Most data center cooling systems use air rather than liquid. For example, some of the most traditional systems include computer room air conditioners and computer room air handlers. These legacy systems cannot match the power and efficiency of immersion cooling. 

A more efficient air cooling method is in-row cooling, where cooling units are positioned between server cabinets, keeping the source of cooling close to the IT equipment. These systems operate using a horizontal airflow pattern to prevent the hot and cold air from mixing, which enhances efficiency. However, they still can’t match the efficiency and power of liquid cooling solutions since liquid is a much better conductor of heat than air.

How does immersion cooling empower higher data center density?

Why is immersion cooling an attractive option for high-density data centers? There are three main reasons:

  • Unmatched capacity: By surrounding IT equipment with liquid, immersion cooling can offer more heat removal capacity than you can achieve with other systems. The most advanced models on the market have a coolant distribution unit that can support up to 368 kW of capacity with chilled water!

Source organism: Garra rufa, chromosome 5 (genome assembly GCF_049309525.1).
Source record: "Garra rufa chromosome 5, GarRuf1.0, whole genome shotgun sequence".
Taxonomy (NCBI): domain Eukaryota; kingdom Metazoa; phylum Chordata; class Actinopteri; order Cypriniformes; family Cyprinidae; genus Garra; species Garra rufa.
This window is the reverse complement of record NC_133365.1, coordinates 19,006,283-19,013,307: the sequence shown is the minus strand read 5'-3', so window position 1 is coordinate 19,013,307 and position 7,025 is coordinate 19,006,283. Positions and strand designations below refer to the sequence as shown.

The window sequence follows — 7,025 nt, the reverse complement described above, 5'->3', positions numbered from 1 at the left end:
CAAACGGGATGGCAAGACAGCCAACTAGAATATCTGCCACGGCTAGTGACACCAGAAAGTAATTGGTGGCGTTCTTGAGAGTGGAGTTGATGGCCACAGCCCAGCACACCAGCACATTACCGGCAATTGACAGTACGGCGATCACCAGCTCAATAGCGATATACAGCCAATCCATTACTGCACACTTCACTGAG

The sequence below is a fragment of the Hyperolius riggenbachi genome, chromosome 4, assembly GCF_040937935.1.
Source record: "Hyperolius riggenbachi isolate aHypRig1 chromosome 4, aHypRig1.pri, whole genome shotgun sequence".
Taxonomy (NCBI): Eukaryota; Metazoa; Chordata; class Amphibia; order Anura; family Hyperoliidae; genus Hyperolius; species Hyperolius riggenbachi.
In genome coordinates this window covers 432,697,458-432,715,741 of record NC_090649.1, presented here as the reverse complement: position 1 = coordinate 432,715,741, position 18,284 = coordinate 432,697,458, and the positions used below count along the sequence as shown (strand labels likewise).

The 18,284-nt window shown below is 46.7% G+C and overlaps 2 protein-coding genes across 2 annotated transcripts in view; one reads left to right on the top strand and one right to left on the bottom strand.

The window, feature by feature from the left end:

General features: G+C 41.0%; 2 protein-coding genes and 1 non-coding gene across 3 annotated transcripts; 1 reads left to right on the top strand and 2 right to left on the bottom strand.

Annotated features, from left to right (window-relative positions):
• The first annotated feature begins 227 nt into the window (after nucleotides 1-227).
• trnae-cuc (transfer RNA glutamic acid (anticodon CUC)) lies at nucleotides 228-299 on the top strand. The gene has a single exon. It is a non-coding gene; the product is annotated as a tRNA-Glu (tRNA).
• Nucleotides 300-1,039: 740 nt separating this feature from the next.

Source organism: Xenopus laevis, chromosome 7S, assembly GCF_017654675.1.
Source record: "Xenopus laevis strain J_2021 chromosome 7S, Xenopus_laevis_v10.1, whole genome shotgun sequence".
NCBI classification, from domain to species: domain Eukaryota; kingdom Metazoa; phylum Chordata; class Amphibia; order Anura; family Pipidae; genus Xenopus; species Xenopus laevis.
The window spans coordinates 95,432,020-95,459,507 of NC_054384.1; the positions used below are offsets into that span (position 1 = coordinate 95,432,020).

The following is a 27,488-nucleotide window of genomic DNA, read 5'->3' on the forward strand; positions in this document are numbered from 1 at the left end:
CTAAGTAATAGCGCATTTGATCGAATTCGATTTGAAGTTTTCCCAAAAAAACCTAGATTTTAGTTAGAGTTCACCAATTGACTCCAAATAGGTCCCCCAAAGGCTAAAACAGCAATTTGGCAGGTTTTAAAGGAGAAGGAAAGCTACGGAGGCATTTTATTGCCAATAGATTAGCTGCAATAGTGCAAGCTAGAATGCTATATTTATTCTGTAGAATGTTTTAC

• Comprehensive solution: Immersion cooling doesn’t require additional measures to manage heat—it can effectively keep IT equipment cool within its self-contained system. This simplifies the cooling process.

  • Higher efficiency: Immersion cooling is exceptionally efficient. It uses 5-20 percent less power than air cooling. Though immersion cooling solutions tend to be more expensive than other cooling equipment, this efficiency can lead to savings over time and can help data centers reduce their environmental footprint.

Small and medium data centers are unlikely to invest in immersion cooling since it’s overqualified for the job and comes with a higher price tag. For high-density data centers, however, it’s an option well worth considering.

What does immersion cooling look like in action?

As more data centers implement immersion cooling technology, we can see the advantages play out in real life. For instance, Microsoft found it was able to achieve higher performance with overclocked processors running in immersion cooling tanks. 

Intel has committed to a long-term partnership with Green Revolution Cooling to test and optimize immersion cooling tech. Intel also has a focus on the potential environmental benefits of more efficient cooling technology. 

As demands for high-density data centers increase, we’ll likely see more use of immersion cooling in the market. 

Keep up with data center trends.

PCX has been a trailblazer in the modular data center space and embraces innovations that help our customers—including hyperscalers, colos, and enterprises—meet their computing needs. 

Companies that have embraced the benefits of modular data center design will be happy to know that modular and immersion cooling are an excellent match. Equipped with the power of immersion cooling, modular data centers can truly maximize efficiency.

Want to learn more about recent developments and trends in the industry? Download our e-book, The State of the Data Center Industry Post-Pandemic.